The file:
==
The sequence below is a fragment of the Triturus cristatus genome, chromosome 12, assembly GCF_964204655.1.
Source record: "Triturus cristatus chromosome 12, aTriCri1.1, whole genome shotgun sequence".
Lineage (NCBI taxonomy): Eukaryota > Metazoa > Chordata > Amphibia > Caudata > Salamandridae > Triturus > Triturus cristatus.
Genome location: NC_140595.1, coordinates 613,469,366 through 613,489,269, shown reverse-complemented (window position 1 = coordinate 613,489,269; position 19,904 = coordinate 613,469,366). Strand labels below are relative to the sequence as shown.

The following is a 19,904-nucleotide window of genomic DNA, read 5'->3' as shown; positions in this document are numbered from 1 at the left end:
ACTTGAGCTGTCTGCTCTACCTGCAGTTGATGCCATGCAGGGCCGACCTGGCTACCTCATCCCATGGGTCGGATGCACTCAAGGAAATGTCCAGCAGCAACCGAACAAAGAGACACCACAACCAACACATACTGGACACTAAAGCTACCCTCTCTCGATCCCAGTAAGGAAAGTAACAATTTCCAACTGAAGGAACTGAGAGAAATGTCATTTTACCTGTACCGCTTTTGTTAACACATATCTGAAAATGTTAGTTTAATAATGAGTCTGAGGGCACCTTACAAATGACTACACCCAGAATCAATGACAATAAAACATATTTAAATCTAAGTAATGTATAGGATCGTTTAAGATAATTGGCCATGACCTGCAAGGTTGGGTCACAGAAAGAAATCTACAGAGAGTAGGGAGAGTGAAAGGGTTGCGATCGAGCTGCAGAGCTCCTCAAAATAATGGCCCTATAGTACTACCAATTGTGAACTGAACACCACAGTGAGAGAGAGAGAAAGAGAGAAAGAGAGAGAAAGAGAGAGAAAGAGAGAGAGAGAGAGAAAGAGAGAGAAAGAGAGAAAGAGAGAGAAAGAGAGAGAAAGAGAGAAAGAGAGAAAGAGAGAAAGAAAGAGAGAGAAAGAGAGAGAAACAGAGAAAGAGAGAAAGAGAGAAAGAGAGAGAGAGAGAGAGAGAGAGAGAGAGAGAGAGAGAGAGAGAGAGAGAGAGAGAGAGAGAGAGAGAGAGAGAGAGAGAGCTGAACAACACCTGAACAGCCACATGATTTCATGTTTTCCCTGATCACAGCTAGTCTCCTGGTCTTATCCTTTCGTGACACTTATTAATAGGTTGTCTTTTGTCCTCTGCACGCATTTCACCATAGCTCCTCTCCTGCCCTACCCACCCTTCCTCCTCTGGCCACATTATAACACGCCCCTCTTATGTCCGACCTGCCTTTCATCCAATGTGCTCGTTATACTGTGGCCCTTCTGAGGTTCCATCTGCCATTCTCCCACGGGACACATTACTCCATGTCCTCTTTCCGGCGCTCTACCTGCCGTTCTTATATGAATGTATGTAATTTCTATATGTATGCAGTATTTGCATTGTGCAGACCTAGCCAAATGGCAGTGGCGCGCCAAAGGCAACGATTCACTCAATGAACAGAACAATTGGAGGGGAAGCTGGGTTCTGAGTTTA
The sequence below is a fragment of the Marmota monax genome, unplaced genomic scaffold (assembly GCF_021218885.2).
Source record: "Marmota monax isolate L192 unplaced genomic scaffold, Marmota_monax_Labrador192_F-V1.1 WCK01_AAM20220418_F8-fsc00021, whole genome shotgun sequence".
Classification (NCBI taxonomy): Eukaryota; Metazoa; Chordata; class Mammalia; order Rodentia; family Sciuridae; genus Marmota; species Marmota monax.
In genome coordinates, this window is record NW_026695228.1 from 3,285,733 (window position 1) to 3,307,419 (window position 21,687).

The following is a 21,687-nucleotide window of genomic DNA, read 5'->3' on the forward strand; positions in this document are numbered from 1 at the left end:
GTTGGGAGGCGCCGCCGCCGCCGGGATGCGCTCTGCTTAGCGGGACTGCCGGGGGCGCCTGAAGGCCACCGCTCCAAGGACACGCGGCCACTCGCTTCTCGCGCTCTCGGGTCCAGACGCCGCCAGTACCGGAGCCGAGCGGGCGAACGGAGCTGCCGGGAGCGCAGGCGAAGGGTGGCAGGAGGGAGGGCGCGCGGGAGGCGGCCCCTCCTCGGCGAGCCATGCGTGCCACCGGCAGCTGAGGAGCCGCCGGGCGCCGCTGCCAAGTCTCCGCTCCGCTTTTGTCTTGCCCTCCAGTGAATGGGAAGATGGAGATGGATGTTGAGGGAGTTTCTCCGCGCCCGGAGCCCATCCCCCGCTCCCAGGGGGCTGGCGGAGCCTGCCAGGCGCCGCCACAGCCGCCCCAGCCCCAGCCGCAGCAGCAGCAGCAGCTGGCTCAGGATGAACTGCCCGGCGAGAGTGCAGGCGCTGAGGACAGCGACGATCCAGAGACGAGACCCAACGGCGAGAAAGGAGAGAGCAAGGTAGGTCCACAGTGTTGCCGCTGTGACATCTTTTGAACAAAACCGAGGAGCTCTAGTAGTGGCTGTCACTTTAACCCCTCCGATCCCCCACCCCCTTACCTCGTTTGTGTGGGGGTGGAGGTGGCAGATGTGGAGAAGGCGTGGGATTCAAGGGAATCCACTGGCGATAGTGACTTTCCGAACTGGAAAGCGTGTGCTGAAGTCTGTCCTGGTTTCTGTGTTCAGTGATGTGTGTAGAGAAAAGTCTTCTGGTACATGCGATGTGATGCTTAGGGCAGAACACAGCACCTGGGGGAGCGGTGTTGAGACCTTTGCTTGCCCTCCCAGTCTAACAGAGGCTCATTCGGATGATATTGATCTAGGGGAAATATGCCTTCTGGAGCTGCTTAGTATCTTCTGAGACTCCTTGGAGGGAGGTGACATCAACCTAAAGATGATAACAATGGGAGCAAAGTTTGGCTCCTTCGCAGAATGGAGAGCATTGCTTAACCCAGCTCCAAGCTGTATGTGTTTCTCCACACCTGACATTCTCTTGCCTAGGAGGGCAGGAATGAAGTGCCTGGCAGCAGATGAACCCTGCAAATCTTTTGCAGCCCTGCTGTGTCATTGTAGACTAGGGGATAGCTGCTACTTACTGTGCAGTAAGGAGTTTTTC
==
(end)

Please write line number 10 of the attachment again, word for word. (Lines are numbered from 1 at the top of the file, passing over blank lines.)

In genome coordinates, this window is record NW_026695228.1 from 3,285,733 (window position 1) to 3,307,419 (window position 21,687).